Favorite Mortal Kombat Character: Scorpion.

Favorite Mortal Kombat Character: Scorpion.

Every performance is marked by that same stark honesty. Death is coming, and when the people involved in this story realize it they rage and fight and scream. They do everything they can to survive, and you never question their will to survive or their intelligence in what they attempt. No one here gives into idiocy for the sake of expediency. There’s not a moment where you think that one character wouldn’t do a thing because that goes against their character.

And that’s a gift we can thank the cast, directors, and writers for equally. The writers clearly cared about this story, and approached it from a position of integrity. These characters feel like people, flawed but certain, young but sure of themselves. The actors give each of these characters life, committing to blind faith and hope in one another, even in the face of the inevitable.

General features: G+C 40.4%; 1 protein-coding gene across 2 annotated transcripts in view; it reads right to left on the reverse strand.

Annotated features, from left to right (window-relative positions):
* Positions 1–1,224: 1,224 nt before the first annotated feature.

It makes their deaths all the more tragic.

The Soskas, of course, add their usual flair to a very tight script. They paint scenes with vibrant shadows and a creeping sense of dread that pays off when the blood starts splattering and no one escapes. There’s never any pretension of anyone getting out, or anyone being protected by some veneer or mortality; death comes for everyone, no matter who they are, no matter what they may or may not have done.

It’s right there in the title. No one can see evil when there’s no one left to see it. Jacob Goodnight leaves nothing in his wake save for the horror of aftermath, for the people that come in after he’s left. No one he comes in contact with can possibly survive him.